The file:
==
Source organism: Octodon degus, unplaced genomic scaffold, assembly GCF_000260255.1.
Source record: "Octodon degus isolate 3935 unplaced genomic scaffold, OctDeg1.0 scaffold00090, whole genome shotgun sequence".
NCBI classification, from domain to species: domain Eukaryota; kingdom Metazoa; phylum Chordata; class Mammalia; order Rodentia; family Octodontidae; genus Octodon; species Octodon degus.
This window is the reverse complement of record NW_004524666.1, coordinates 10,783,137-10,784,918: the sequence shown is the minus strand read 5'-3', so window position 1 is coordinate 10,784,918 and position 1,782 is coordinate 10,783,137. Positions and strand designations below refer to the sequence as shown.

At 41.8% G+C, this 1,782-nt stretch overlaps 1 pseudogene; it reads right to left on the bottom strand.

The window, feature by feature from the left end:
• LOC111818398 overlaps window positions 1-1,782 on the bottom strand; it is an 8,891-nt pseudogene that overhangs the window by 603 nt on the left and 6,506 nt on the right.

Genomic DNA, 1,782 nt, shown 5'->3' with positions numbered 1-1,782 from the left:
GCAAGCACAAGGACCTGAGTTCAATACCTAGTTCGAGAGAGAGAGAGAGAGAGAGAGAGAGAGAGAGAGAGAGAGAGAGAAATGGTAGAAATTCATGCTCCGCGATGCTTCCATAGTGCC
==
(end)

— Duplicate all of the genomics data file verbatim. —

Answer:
Source organism: Octodon degus, unplaced genomic scaffold, assembly GCF_000260255.1.
Source record: "Octodon degus isolate 3935 unplaced genomic scaffold, OctDeg1.0 scaffold00090, whole genome shotgun sequence".
NCBI classification, from domain to species: domain Eukaryota; kingdom Metazoa; phylum Chordata; class Mammalia; order Rodentia; family Octodontidae; genus Octodon; species Octodon degus.
This window is the reverse complement of record NW_004524666.1, coordinates 10,783,137-10,784,918: the sequence shown is the minus strand read 5'-3', so window position 1 is coordinate 10,784,918 and position 1,782 is coordinate 10,783,137. Positions and strand designations below refer to the sequence as shown.

At 41.8% G+C, this 1,782-nt stretch overlaps 1 pseudogene; it reads right to left on the bottom strand.

The window, feature by feature from the left end:
• LOC111818398 overlaps window positions 1-1,782 on the bottom strand; it is an 8,891-nt pseudogene that overhangs the window by 603 nt on the left and 6,506 nt on the right.

Genomic DNA, 1,782 nt, shown 5'->3' with positions numbered 1-1,782 from the left:
GCAAGCACAAGGACCTGAGTTCAATACCTAGTTCGAGAGAGAGAGAGAGAGAGAGAGAGAGAGAGAGAGAGAGAGAGAGAAATGGTAGAAATTCATGCTCCGCGATGCTTCCATAGTGCC